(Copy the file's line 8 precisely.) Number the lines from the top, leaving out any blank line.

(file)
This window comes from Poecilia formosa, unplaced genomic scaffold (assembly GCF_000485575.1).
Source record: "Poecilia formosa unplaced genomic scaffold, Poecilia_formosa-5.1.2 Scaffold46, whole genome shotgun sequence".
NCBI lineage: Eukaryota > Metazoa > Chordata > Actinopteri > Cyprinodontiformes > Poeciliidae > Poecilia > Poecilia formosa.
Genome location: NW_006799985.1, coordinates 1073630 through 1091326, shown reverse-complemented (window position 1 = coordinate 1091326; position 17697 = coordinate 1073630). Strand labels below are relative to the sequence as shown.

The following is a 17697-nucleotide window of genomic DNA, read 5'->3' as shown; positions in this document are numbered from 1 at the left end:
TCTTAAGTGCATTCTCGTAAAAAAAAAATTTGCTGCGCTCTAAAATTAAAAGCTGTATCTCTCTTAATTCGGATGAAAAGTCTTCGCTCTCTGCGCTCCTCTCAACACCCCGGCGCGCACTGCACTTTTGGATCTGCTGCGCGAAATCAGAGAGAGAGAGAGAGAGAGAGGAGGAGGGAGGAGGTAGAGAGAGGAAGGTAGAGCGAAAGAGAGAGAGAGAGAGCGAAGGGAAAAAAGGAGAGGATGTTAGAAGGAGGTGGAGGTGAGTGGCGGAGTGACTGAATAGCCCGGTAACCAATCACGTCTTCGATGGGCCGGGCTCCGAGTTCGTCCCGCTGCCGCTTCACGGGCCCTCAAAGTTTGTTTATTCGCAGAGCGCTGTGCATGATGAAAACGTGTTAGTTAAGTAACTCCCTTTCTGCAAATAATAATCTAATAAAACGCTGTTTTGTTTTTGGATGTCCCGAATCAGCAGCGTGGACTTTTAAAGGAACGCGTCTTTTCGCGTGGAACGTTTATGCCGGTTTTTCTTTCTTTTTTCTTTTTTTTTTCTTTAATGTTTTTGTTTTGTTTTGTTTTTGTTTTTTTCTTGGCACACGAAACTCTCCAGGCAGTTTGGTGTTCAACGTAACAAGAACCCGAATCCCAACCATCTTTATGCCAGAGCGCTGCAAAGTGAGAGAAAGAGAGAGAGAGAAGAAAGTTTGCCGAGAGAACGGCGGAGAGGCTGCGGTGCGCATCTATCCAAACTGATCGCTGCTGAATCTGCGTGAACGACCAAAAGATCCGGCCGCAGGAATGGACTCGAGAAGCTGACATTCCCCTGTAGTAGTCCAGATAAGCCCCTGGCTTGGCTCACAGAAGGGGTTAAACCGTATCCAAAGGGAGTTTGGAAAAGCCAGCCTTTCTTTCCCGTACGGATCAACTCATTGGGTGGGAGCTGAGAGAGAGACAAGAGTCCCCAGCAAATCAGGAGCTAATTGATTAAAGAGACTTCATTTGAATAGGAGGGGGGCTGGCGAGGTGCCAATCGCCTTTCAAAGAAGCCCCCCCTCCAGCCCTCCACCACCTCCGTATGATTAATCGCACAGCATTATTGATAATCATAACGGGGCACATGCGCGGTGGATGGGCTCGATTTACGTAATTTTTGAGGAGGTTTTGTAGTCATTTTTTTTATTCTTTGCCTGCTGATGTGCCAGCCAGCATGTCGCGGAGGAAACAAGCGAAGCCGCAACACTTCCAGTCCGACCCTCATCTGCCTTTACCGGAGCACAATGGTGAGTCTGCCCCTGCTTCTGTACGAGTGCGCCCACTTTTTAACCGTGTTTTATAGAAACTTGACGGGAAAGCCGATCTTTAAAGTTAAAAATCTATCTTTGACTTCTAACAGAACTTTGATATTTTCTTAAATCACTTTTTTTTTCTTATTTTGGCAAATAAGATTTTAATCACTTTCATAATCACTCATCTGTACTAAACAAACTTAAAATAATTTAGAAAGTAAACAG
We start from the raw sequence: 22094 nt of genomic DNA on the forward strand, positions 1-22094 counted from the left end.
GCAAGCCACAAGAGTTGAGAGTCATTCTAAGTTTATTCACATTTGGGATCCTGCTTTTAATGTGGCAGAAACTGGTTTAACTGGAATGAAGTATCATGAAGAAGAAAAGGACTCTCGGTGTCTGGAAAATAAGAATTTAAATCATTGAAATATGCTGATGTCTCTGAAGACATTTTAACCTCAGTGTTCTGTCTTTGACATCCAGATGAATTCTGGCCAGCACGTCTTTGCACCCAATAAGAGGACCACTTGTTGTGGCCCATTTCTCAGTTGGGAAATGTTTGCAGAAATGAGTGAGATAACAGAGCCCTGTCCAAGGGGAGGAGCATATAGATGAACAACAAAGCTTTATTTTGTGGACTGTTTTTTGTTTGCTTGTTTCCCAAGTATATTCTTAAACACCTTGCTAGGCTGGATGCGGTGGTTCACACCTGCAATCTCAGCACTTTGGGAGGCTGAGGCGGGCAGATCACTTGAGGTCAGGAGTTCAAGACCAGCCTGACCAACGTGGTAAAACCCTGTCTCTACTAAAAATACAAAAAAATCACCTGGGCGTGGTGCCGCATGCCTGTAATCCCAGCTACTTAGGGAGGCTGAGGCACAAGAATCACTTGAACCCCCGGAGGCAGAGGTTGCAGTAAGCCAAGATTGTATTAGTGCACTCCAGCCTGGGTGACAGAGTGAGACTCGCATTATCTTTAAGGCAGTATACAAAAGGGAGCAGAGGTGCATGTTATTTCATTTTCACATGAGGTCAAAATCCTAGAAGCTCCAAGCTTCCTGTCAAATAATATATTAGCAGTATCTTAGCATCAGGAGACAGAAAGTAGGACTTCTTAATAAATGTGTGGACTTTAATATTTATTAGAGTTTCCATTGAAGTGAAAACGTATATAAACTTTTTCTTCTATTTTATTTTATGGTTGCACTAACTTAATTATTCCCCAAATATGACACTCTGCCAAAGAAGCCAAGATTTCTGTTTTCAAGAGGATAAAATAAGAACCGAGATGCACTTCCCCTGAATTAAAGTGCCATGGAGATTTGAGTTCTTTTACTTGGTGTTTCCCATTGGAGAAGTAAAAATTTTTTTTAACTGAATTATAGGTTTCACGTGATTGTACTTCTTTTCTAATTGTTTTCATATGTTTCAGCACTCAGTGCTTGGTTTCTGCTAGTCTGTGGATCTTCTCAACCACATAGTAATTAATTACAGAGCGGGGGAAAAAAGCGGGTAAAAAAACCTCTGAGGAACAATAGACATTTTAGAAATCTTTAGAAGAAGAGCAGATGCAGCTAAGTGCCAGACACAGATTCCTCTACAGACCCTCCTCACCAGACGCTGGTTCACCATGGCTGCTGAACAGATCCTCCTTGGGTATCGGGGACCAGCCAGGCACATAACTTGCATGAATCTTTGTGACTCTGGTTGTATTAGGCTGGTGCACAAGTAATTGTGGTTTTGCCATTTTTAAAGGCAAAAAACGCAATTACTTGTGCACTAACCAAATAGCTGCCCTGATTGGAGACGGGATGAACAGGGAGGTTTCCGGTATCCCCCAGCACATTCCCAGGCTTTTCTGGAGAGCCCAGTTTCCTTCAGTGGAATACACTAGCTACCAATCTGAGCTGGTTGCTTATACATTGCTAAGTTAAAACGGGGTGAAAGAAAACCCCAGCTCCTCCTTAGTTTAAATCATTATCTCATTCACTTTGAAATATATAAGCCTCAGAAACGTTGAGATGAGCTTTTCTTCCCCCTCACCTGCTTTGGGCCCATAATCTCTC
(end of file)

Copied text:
GCAAGCCACAAGAGTTGAGAGTCATTCTAAGTTTATTCACATTTGGGATCCTGCTTTTAATGTGGCAGAAACTGGTTTAACTGGAATGAAGTATCATGAAGAAGAAAAGGACTCTCGGTGTCTGGAAAATAAGAATTTAAATCATTGAAATATGCTGATGTCTCTGAAGACATTTTAACCTCAGTGTTCTGTCTTTGACATCCAGATGAATTCTGGCCAGCACGTCTTTGCACCCAATAAGAGGACCACTTGTTGTGGCCCATTTCTCAGTTGGGAAATGTTTGCAGAAATGAGTGAGATAACAGAGCCCTGTCCAAGGGGAGGAGCATATAGATGAACAACAAAGCTTTATTTTGTGGACTGTTTTTTGTTTGCTTGTTTCCCAAGTATATTCTTAAACACCTTGCTAGGCTGGATGCGGTGGTTCACACCTGCAATCTCAGCACTTTGGGAGGCTGAGGCGGGCAGATCACTTGAGGTCAGGAGTTCAAGACCAGCCTGACCAACGTGGTAAAACCCTGTCTCTACTAAAAATACAAAAAAATCACCTGGGCGTGGTGCCGCATGCCTGTAATCCCAGCTACTTAGGGAGGCTGAGGCACAAGAATCACTTGAACCCCCGGAGGCAGAGGTTGCAGTAAGCCAAGATTGTATTAGTGCACTCCAGCCTGGGTGACAGAGTGAGACTCGCATTATCTTTAAGGCAGTATACAAAAGGGAGCAGAGGTGCATGTTATTTCATTTTCACATGAGGTCAAAATCCTAGAAGCTCCAAGCTTCCTGTCAAATAATATATTAGCAGTATCTTAGCATCAGGAGACAGAAAGTAGGACTTCTTAATAAATGTGTGGACTTTAATATTTATTAGAGTTTCCATTGAAGTGAAAACGTATATAAACTTTTTCTTCTATTTTATTTTATGGTTGCACTAACTTAATTATTCCCCAAATATGACACTCTGCCAAAGAAGCCAAGATTTCTGTTTTCAAGAGGATAAAATAAGAACCGAGATGCACTTCCCCTGAATTAAAGTGCCATGGAGATTTGAGTTCTTTTACTTGGTGTTTCCCATTGGAGAAGTAAAAATTTTTTTTAACTGAATTATAGGTTTCACGTGATTGTACTTCTTTTCTAATTGTTTTCATATGTTTCAGCACTCAGTGCTTGGTTTCTGCTAGTCTGTGGATCTTCTCAACCACATAGTAATTAATTACAGAGCGGGGGAAAAAAGCGGGTAAAAAAACCTCTGAGGAACAATAGACATTTTAGAAATCTTTAGAAGAAGAGCAGATGCAGCTAAGTGCCAGACACAGATTCCTCTACAGACCCTCCTCACCAGACGCTGGTTCACCATGGCTGCTGAACAGATCCTCCTTGGGTATCGGGGACCAGCCAGGCACATAACTTGCATGAATCTTTGTGACTCTGGTTGTATTAGGCTGGTGCACAAGTAATTGTGGTTTTGCCATTTTTAAAGGCAAAAAACGCAATTACTTGTGCACTAACCAAATAGCTGCCCTGATTGGAGACGGGATGAACAGGGAGGTTTCCGGTATCCCCCAGCACATTCCCAGGCTTTTCTGGAGAGCCCAGTTTCCTTCAGTGGAATACACTAGCTACCAATCTGAGCTGGTTGCTTATACATTGCTAAGTTAAAACGGGGTGAAAGAAAACCCCAGCTCCTCCTTAGTTTAAATCATTATCTCATTCACTTTGAAATATATAAGCCTCAGAAACGTTGAGATGAGCTTTTCTTCCCCCTCACCTGCTTTGGGCCCATAATCTCTC